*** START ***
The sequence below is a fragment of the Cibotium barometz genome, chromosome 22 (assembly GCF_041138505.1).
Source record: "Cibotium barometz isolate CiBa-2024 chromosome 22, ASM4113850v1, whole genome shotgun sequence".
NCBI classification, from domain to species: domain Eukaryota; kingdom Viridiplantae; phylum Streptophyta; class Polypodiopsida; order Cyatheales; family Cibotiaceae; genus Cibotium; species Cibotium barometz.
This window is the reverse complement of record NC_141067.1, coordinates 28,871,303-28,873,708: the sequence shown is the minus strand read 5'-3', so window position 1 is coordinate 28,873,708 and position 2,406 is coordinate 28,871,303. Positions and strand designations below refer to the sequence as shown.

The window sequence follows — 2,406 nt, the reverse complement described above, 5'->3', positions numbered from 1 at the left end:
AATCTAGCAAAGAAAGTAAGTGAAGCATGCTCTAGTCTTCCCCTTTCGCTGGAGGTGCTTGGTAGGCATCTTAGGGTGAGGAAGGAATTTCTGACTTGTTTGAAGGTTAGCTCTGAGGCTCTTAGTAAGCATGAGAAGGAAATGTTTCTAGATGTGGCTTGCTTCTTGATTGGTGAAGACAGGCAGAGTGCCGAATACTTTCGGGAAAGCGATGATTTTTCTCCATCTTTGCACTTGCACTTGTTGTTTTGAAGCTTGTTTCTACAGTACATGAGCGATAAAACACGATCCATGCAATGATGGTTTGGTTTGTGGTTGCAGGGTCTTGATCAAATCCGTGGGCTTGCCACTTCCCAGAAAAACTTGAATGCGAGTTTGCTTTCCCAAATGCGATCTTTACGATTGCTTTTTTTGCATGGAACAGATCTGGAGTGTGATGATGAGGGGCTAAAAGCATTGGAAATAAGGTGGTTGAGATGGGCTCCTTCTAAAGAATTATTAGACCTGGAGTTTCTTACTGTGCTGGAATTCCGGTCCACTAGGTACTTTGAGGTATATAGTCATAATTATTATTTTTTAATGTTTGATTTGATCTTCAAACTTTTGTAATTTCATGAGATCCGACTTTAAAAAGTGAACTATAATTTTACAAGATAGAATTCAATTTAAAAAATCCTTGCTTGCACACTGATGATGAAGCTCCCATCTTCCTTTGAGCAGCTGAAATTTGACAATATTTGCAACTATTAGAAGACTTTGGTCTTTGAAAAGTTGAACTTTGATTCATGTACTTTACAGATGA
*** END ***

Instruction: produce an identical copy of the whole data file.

The sequence below is a fragment of the Cibotium barometz genome, chromosome 22 (assembly GCF_041138505.1).
Source record: "Cibotium barometz isolate CiBa-2024 chromosome 22, ASM4113850v1, whole genome shotgun sequence".
NCBI classification, from domain to species: domain Eukaryota; kingdom Viridiplantae; phylum Streptophyta; class Polypodiopsida; order Cyatheales; family Cibotiaceae; genus Cibotium; species Cibotium barometz.
This window is the reverse complement of record NC_141067.1, coordinates 28,871,303-28,873,708: the sequence shown is the minus strand read 5'-3', so window position 1 is coordinate 28,873,708 and position 2,406 is coordinate 28,871,303. Positions and strand designations below refer to the sequence as shown.

The window sequence follows — 2,406 nt, the reverse complement described above, 5'->3', positions numbered from 1 at the left end:
AATCTAGCAAAGAAAGTAAGTGAAGCATGCTCTAGTCTTCCCCTTTCGCTGGAGGTGCTTGGTAGGCATCTTAGGGTGAGGAAGGAATTTCTGACTTGTTTGAAGGTTAGCTCTGAGGCTCTTAGTAAGCATGAGAAGGAAATGTTTCTAGATGTGGCTTGCTTCTTGATTGGTGAAGACAGGCAGAGTGCCGAATACTTTCGGGAAAGCGATGATTTTTCTCCATCTTTGCACTTGCACTTGTTGTTTTGAAGCTTGTTTCTACAGTACATGAGCGATAAAACACGATCCATGCAATGATGGTTTGGTTTGTGGTTGCAGGGTCTTGATCAAATCCGTGGGCTTGCCACTTCCCAGAAAAACTTGAATGCGAGTTTGCTTTCCCAAATGCGATCTTTACGATTGCTTTTTTTGCATGGAACAGATCTGGAGTGTGATGATGAGGGGCTAAAAGCATTGGAAATAAGGTGGTTGAGATGGGCTCCTTCTAAAGAATTATTAGACCTGGAGTTTCTTACTGTGCTGGAATTCCGGTCCACTAGGTACTTTGAGGTATATAGTCATAATTATTATTTTTTAATGTTTGATTTGATCTTCAAACTTTTGTAATTTCATGAGATCCGACTTTAAAAAGTGAACTATAATTTTACAAGATAGAATTCAATTTAAAAAATCCTTGCTTGCACACTGATGATGAAGCTCCCATCTTCCTTTGAGCAGCTGAAATTTGACAATATTTGCAACTATTAGAAGACTTTGGTCTTTGAAAAGTTGAACTTTGATTCATGTACTTTACAGATGA